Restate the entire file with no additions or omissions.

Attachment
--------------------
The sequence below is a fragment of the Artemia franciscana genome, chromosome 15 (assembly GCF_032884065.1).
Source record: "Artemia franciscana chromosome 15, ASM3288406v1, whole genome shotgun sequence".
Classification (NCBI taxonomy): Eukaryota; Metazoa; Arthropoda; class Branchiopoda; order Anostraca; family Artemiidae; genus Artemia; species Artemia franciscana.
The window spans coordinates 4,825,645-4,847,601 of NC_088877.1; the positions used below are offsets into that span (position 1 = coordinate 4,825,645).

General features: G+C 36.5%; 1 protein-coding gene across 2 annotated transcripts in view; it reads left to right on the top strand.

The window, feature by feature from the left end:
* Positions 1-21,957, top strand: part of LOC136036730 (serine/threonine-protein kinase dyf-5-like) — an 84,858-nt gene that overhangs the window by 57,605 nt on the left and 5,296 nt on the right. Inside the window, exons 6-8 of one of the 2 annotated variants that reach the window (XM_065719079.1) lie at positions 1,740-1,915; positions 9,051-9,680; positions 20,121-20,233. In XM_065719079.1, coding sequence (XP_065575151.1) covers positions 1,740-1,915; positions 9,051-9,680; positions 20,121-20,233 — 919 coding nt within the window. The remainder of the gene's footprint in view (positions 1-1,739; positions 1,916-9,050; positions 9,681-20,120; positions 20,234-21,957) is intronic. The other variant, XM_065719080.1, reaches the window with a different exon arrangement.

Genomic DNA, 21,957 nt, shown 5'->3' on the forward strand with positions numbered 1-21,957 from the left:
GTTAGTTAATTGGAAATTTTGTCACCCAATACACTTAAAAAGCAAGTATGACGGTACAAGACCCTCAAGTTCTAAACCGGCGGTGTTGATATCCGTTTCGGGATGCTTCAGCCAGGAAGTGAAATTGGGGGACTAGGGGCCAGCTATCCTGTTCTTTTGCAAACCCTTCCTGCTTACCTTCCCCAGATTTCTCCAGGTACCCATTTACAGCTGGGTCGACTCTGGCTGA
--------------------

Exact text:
The sequence below is a fragment of the Artemia franciscana genome, chromosome 15 (assembly GCF_032884065.1).
Source record: "Artemia franciscana chromosome 15, ASM3288406v1, whole genome shotgun sequence".
Classification (NCBI taxonomy): Eukaryota; Metazoa; Arthropoda; class Branchiopoda; order Anostraca; family Artemiidae; genus Artemia; species Artemia franciscana.
The window spans coordinates 4,825,645-4,847,601 of NC_088877.1; the positions used below are offsets into that span (position 1 = coordinate 4,825,645).

General features: G+C 36.5%; 1 protein-coding gene across 2 annotated transcripts in view; it reads left to right on the top strand.

The window, feature by feature from the left end:
* Positions 1-21,957, top strand: part of LOC136036730 (serine/threonine-protein kinase dyf-5-like) — an 84,858-nt gene that overhangs the window by 57,605 nt on the left and 5,296 nt on the right. Inside the window, exons 6-8 of one of the 2 annotated variants that reach the window (XM_065719079.1) lie at positions 1,740-1,915; positions 9,051-9,680; positions 20,121-20,233. In XM_065719079.1, coding sequence (XP_065575151.1) covers positions 1,740-1,915; positions 9,051-9,680; positions 20,121-20,233 — 919 coding nt within the window. The remainder of the gene's footprint in view (positions 1-1,739; positions 1,916-9,050; positions 9,681-20,120; positions 20,234-21,957) is intronic. The other variant, XM_065719080.1, reaches the window with a different exon arrangement.

Genomic DNA, 21,957 nt, shown 5'->3' on the forward strand with positions numbered 1-21,957 from the left:
GTTAGTTAATTGGAAATTTTGTCACCCAATACACTTAAAAAGCAAGTATGACGGTACAAGACCCTCAAGTTCTAAACCGGCGGTGTTGATATCCGTTTCGGGATGCTTCAGCCAGGAAGTGAAATTGGGGGACTAGGGGCCAGCTATCCTGTTCTTTTGCAAACCCTTCCTGCTTACCTTCCCCAGATTTCTCCAGGTACCCATTTACAGCTGGGTCGACTCTGGCTGA